With so many products and services available to consumers, how do you make yours stand out? The temptation to cut corners by making misleading claims or not performing that complex and lengthy quality test is real, but come with serious legal risks. Resisting temptations like these may be one key to avoiding legal troubles in the future, but also make sure you understand the more nuanced regulations on advertising. While deliberately lying about the safety of your product in a television ad is obviously illegal, are you ready to back all of your claims with fact-based evidence?
Below is a list of "do's" and "don'ts" for advertising, ranging from the legal to the practical. See FindLaw's Marketing and Advertising Laws section to learn more.
Do pick a company name and trademark or service mark that has not already been chosen by someone else (How to Search for Trademarks).
Do register your company with the appropriate state officials (State Resources: Starting a Business).
Do obtain trade name, trademark, service mark, copyright, and trade dress protections to ensure that your products and expressions are safe from copycats and infringers (Copyrights).
Do make yourself knowledgeable of state and national laws and regulations concerning creation of businesses, management of businesses, and consumer protection (Business Laws and Regulations).
Do follow all state and national health and safety requirements in developing your product.
Do perform the necessary testing to ensure that your product or services stand up to the claims you make about them.
Do advertise and market your product or service in a manner which is lawful (Advertising Mistakes: Lessons Learned the Hard Way).
Do your homework: if you claim your product is the "fastest," the "cheapest," the "newest," or anything like that, do your research before making the claim so that you know it is true.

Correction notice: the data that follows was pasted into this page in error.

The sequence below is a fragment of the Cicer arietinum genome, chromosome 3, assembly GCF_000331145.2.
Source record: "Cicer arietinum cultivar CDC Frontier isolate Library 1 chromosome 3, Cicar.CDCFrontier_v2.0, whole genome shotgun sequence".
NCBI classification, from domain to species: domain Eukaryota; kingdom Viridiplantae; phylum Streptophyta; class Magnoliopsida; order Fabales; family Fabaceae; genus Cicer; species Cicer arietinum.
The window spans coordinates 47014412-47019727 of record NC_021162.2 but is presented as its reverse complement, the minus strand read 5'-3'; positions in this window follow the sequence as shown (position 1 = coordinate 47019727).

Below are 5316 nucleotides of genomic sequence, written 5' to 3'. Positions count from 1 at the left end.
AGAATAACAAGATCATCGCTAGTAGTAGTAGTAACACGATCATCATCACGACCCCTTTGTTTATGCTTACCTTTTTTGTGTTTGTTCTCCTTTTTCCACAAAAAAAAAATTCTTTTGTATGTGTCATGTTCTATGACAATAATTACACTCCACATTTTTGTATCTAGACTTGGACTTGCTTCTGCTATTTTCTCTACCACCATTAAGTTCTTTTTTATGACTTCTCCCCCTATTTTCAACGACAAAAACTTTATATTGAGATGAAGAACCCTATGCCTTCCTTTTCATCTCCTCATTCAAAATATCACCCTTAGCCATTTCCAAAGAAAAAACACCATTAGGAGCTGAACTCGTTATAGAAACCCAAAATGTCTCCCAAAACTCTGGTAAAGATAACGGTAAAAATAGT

Do plan ahead. Develop a budget for marketing that you are willing and able to stick to. Be prepared to spend money to market your product, but know your financial limitations and avoid over-extending your pocketbook (Your Marketing Plan).
Don't be a copycat and use someone else's idea for a product or service without their knowledge and approval.
Don't make guarantees or claims in your advertisements that you cannot support with facts and evidence.
Don't advertise in a misleading or deceptive manner. Consumer protection statutes in every state protect against these types of actions and if you are caught attempting to deceive consumers the punishment can be more than monetary -- your business reputation will also suffer.
Don't fail to appreciate your target audience when seeking to market and advertise your products and services.
Get Advertising Law Compliance Help From an Attorney
Businesses are expected to follow all of the laws and regulations that apply, and not all of them are clear. Intellectual property law, which figures prominently in advertising, can be quite confusing for a non-lawyer. A business and commercial law attorney can help make sure your business is in compliance and point out ways to gain an edge without breaking the law. Call an attorney near you to get started.